I really like this one. Thankfully for me I’m not getting any cherry cough medicine associations (it’s nowhere near that kind of pinpointy plastic sweet), though I can kind of envision how someone could. It’s perfect for this afternoon—beginning of a long weekend, going to see a play tonight (feeling FANCY Anna! ha), another festival tomorrow, lots of time to just relax and chase each other around the house and play some more with perfume. A little luxurious but fun too. Exactly right for my mood.
This was a super generous sample from Stacy (I only see now it says it’s not eligible as a sample but she sent me one anyway because I mentioned it, eeek and whoops). Big ups!
I’ve been curious about this one for a while, because I had no idea such a thing was being made at all in Japan. It’s not like other pu erhs I’ve tried (granted, I’m still a newb). It has a rather strong brown rice element, kind of nutty and grainy, with a mildly sour-sweet finish. I can see what they’re getting at when they mention chestnut—there’s a mouthfeel at the end of the sip that has that sort of creamy-grainy texture which, combined with the nutty brown rice flavor, evokes chestnuts, particularly that…I don’t have a good word for it, not quite plasticky but you know…that element chestnuts have other nuts don’t (some people dislike that part, but I love it!). (ETA: I think this is perhaps the same thing Sil is ingeniously describing as “tasting like the texture of a prune”, yes.) Never had a tea quite like this one, where it has a sweetness and cleanness, yes, but it almost feels savory somehow. And the copy’s right; this also mysteriously manages to feel like something to get your motor going like old fashioned gas station coffee, but I can’t quite describe why or how because it doesn’t resemble a brisk black tea at all (something about it reminds me a teensy bit of either the Khongea Assam or the Four Season Oolong though, which both have that deep but specific, “narrow” “blackness” too).
It might just be fanciful notions racing in the head thanks to knowing it’s from Japan (you know how that can be!), but something about this also makes me think of big spreads of Korean or Japanese dishes, pickled and fermented vegetables and a big basket full of steaming rice…salty fish broth…seaweed wrappers and buckwheat noodles. Like I’m in the back room of the Korean restaurant my college TA worked at, smelling steam that smells like all those ingredients that go in those dishes—rice, sesame, fresh clean smelling fish. It’s not that it actually smells or tastes like these things. But somehow it makes me think of those meals and those kitchens. I’m guessing it’s that powerful roasted rice element.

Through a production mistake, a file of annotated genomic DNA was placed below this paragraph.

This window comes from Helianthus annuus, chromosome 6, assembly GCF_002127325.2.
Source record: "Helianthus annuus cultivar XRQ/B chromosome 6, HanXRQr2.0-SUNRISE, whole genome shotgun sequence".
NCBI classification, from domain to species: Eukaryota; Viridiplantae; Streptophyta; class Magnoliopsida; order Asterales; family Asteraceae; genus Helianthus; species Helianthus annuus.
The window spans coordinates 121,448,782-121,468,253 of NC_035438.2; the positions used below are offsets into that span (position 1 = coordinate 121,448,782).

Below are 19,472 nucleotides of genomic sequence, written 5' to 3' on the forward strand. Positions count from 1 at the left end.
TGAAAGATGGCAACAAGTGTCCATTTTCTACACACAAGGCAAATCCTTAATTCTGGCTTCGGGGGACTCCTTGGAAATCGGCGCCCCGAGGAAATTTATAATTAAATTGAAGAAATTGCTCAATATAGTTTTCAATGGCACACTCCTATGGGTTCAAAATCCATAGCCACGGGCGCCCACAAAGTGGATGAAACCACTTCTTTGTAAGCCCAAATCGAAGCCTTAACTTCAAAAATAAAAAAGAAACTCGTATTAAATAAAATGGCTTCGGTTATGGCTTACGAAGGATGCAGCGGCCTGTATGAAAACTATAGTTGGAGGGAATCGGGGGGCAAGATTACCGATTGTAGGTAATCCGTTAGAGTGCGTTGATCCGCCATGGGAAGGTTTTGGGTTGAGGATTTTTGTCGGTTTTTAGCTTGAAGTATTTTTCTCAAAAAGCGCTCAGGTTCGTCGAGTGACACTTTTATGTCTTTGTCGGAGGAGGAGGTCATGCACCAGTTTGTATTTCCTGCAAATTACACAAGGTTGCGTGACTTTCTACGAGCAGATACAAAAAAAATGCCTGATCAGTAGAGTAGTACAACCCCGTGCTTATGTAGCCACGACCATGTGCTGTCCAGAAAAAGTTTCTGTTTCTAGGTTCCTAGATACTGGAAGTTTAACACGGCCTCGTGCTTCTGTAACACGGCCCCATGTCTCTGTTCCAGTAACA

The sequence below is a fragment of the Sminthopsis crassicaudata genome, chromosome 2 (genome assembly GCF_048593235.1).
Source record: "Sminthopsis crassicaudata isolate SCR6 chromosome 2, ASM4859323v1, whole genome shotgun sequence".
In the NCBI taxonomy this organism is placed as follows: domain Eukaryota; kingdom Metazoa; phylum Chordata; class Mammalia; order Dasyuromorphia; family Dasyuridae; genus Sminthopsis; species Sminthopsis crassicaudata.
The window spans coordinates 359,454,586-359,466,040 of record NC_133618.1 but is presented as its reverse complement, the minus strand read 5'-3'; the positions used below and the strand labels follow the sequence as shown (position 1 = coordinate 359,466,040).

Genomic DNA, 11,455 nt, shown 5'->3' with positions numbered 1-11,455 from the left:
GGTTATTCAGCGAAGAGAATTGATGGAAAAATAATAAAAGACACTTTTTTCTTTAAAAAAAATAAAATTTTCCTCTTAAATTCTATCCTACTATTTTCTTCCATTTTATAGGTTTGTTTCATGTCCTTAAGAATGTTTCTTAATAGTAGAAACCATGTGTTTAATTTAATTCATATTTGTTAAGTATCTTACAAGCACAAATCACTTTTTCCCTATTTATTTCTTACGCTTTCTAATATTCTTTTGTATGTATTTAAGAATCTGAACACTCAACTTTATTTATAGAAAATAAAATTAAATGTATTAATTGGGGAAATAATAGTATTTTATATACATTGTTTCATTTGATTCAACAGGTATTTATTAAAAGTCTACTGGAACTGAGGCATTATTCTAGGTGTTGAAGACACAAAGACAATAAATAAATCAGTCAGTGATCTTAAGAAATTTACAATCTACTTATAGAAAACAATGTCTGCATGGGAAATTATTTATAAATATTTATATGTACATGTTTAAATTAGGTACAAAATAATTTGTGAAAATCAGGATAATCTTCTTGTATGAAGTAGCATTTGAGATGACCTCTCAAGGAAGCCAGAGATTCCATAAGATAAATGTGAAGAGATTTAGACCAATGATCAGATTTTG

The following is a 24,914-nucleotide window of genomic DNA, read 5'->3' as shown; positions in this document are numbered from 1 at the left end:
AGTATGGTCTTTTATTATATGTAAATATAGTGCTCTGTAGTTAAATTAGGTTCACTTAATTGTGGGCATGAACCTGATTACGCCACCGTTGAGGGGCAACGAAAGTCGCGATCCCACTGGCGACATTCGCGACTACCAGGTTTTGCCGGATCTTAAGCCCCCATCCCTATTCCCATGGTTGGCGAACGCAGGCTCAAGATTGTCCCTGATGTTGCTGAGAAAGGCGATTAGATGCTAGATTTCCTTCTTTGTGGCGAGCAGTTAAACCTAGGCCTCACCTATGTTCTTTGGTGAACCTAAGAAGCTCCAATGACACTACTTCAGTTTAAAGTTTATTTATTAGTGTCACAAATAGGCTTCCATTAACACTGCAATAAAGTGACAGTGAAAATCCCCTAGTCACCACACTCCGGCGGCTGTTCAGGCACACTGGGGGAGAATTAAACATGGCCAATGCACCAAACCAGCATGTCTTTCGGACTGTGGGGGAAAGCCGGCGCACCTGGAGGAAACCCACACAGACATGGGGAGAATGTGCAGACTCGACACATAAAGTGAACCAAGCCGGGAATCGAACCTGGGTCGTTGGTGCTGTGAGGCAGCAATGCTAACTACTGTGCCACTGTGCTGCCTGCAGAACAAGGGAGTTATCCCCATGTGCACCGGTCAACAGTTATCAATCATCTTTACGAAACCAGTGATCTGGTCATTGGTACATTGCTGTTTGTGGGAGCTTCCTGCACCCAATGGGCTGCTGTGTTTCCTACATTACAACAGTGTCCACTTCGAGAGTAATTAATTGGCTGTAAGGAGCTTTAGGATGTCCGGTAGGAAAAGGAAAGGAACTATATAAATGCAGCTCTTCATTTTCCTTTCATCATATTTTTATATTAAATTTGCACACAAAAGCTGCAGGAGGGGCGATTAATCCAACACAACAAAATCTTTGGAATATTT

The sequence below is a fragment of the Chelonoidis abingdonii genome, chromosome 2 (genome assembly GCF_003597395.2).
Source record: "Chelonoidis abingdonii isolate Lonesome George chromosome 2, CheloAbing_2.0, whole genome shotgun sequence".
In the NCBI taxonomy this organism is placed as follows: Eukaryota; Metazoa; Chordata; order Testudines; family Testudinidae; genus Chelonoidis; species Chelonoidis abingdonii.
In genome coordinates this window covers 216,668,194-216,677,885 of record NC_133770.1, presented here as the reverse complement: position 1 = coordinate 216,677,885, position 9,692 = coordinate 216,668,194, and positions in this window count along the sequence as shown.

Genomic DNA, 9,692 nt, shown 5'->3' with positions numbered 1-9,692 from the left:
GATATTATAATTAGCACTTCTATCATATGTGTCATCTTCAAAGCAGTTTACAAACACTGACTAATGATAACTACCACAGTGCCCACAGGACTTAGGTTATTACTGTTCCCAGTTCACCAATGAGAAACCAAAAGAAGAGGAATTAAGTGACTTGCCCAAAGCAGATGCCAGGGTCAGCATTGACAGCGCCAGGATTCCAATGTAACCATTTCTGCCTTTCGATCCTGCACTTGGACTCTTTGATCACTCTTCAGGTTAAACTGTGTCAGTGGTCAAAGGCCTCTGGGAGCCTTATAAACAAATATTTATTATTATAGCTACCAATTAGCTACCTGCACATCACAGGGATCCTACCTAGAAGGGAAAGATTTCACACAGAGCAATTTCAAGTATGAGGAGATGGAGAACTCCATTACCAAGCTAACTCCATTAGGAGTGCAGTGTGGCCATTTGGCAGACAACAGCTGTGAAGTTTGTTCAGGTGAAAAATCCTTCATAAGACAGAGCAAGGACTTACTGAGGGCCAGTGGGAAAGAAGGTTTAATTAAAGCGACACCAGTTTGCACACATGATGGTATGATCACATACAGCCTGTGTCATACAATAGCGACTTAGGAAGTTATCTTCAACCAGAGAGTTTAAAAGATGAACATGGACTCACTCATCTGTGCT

I also think Terri is on the money when she mentions hojicha (and someone else mentioned genmaicha, yes) and sourdough. (I love when other Steepsters are better at IDing things I can taste and smell but can’t shuffle through my mental archives precisely enough to name myself!)
Pouring it from my gongfu glass teapot, I notice the color through the spout is marvelously reddish-pink-tinged, almost like rose wine. Collected in the cup, it’s a bright burnt sienna, reddish-brown umbery tones.
I’m really glad I got to try it. It grows on me the more I sit here. I think it’d be delicious with or after a big Korean or Japanese meal.
Another fantastic surprise gift from boychik. Thank you!
This tea is unbelievable. It makes me wonder aloud “why does anyone make dessert tea with anything but pu erh?!” To be honest, I’ve been drifting away from flavored teas—hoping it’s just a phase as I focus my attention on pu erh mostly, and because this tends to happen when it starts to warm up—but maaaan this is just the thing to snap me right back. As soon as I opened the bag I was hit with the best rich deep caramel aroma I’ve ever smelled in a tea, and then while rinsing, steeping, and putting my nose to the finished cup it just kept delivering. The body is somewhat full but not rough, and the flavor has this ever-so-slight raspiness that keeps that deep, heady caramel aroma from turning too cloying or gummy—it’s a grounded, toasty caramel, not those individually wrapped light colored candies with cream in the center, not that milky. I reckon this is so people who like it nice and toasty can revel in it (deep deep deep!), and those who want that milky sweetness can add cream and/or sugar to taste. I love how it’s so decadent yet it still definitely tastes like TEA, full of that dark, mysterious, murky wonder.
I feel teased because I’m too broke for even something so reasonably priced right now (or anything for that matter), but let me tell you, as soon as I have a chance to I’m ordering this one. It has the potential to ruin me for any other dessert tea, gadzooks. boychik really knows how to find stuff that hits it out of the park! If you love deep dark rich breakfast blends with sweet treat hints (which I loved about Butiki’s Irish Cream Cheesecake, wish there were more morning blends like that that can wake you up but also make you feel a little indulgent) as well as the sweet rich shu pu erhs and maybe even the roasty coffee-chocolatey Wuyi oolongs, I have a feeling you’d be smitten. It is a little like Herbal Infusions’ Moose Tracks meets Butiki’s Irish Cream Cheesecake meets Mandala’s Big Red Robe Fancy Grade. And something about the end of the sip, how it’s thinner and clean, kind of reminds me a little of Lupicia’s dessert flavored Orzo tisanes.
A wonderful surprise gift from boychik. This tea is unlike anything I’ve had, I reckon. It’s smooth and sweet and has some satisfying rich black tea flavor, yet there’s a freshness, almost a green element to it too, a little plant-like. The sweetness is a kind I’m not at all used to with black tea; it’s more like the kind I love and associate with greens like Laoshan Green and good bilochuns. I wonder if that’s the cane sugar they describe in the unusual quick-fried process. Whatever it is, it’s delicious and unique (and perfect for the season, which can’t make up its mind if it’s still winter or going to honestly stay spring—this is how I feel right now: https://scontent-b-dfw.xx.fbcdn.net/hphotos-frc1/t1.0-9/10154100_622880174469069_8744260657632339606_n.jpg ). Later steeps bring out an oat bran smell I’m digging. Man, I may have to procure a bunch of this. Awesome find, boychik! And thank you so much for sharing it (and so much of it! Gosh) with me. :D